Luke 10.29-37 accurately translated from the original Greek
…And so Jesus told them a story to explain what he meant:
“There was,” he said, “a young man called Jerry Cohen who was making his way across the city late at night when he was set upon by some yobs. They kicked him to the ground, stole his wallet and phone and left him for dead. He lay in the doorway of a shop, blood seeping from the deep cut to the back of his head and pooling into the shadowed corner. With his teeth broken and ribs cracked, Jerry slipped into unconsciousness.
By chance, a group of people from a local church were out that night witnessing to the young people partying in the bars and pubs of the district and for whom, let’s be honest, this was an unwelcome intrusion. Some of these well-meaning church-folk noticed Jerry lying in the doorway as his life ebbed away, but as they couldn’t see all the blood they simply assumed he had passed out from an excess of alcohol. They decided to leave him where he was to sober up. ‘Let’s give him the Good News to read when he does,’ said one, tucking a tract called Salvation through the Redemptive Power of the Cross into his top pocket.
Minutes later, an evangelist happened to pass Jerry, still curled foetally on the floor, and noticed that the premises next to where he was seemed to be one of dubious repute. Its lights blazed even at this late hour and there were over-sized, suggestive pictures of athletic-looking young men in the windows. He didn’t want to look too closely because he didn’t want the taint of sin to cling to him but it seemed obvious that if the shop was what he thought it was, then the boy next to it could only be a homosexualist, hell bent on foisting his perverted lifestyle on everyone and destroying traditional marriage in the process. And so he walked swiftly on, quietly quoting Romans 1.27 to himself: Men commit shameful acts with other men, and receive in themselves the due penalty for their error. ‘If ever there was a sign that the end times have arrived,’ he thought to himself, ‘it’s the likes of that degenerate individual over there.’ As he crossed the road, he failed to see another young man approaching in the opposite direction.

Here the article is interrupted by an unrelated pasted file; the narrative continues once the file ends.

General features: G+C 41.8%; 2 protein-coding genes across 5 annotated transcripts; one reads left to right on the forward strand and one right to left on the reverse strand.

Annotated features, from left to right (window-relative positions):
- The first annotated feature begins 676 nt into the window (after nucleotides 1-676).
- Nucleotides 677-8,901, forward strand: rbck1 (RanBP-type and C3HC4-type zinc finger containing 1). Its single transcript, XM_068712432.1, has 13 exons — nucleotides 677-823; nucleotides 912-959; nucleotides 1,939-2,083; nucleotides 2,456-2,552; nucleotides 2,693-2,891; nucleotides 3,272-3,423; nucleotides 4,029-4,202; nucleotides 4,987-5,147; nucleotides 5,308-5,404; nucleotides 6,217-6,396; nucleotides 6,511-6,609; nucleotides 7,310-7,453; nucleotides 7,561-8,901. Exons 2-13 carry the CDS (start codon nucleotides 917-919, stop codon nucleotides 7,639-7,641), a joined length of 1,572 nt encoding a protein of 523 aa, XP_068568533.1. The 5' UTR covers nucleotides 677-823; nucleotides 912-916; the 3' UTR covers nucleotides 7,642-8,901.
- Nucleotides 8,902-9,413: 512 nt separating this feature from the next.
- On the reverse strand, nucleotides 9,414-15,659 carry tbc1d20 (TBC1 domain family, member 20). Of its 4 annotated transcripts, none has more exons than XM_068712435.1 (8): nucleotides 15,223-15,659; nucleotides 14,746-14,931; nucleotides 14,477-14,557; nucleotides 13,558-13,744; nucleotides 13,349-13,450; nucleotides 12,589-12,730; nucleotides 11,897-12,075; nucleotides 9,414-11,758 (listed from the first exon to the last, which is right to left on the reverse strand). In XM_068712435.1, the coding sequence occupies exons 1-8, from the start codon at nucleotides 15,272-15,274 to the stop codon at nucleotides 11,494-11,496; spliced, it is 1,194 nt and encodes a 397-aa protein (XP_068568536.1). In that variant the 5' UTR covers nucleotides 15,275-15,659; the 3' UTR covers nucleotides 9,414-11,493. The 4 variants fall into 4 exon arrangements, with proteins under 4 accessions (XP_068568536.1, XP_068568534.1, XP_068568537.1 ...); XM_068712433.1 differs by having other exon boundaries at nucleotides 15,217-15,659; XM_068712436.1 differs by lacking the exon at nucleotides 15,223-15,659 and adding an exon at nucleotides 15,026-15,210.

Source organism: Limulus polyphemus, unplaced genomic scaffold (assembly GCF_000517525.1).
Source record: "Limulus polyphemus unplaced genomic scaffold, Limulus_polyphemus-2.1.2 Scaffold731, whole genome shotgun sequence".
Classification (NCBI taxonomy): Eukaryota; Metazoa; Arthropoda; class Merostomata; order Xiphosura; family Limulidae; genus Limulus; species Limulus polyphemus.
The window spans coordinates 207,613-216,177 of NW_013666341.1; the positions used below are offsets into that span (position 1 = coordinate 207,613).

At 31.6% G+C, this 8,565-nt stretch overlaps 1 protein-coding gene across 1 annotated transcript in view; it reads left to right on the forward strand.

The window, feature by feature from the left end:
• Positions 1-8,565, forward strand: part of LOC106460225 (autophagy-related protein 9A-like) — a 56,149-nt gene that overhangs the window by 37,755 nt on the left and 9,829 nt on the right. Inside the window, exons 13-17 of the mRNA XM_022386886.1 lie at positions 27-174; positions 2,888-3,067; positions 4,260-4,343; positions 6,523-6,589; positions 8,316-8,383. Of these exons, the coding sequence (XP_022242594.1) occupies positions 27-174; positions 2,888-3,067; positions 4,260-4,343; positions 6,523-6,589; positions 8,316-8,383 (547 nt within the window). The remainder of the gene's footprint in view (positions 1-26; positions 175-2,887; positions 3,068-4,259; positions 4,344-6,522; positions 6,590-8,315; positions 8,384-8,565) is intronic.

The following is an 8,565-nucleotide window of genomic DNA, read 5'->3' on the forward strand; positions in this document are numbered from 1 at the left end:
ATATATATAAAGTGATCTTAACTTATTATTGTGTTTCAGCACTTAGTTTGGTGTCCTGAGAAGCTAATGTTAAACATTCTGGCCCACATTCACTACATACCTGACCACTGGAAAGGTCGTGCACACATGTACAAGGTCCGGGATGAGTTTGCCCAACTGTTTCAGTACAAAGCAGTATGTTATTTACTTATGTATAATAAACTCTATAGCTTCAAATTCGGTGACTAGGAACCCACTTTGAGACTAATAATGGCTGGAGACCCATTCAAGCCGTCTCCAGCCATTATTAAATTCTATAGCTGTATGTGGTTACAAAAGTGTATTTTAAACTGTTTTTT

Sam Harrington wasn’t a homosexualist either – because really there’s no such thing – but he was a homosexual. He’d had been working late and was eager to get home so he too was taking a short cut through the centre of the town. He spotted Jerry in the doorway and before he could even think what he was doing, he had pulled his phone out of his pocket and had dialled the emergency number. While he waited for the ambulance to arrive, he cradled Jerry’s head in his lap, holding closed the gash to stop further blood loss and helping it start to heal. When the ambulance arrived, Sam went with Jerry to the hospital where he sat anxiously in Accident and Emergency for two hours, waiting to hear how he was. When, finally, a nurse came to tell him that now the young man’s jaw had been wired together and his head stitched there was every chance he would pull through, Sam wept unashamedly.
With the last bus long gone, he began his long walk home. He didn’t have enough money for a cab and he didn’t like ringing his partner in the early hours of the morning to ask for a lift.”
“So tell me,” Jesus said finally, “which of the three, do you think, was a neighbour to the man who fell into the hands of the yobs? Who showed him real love?”
His followers looked around blankly at each other, for surely this was a question that was impossible to answer.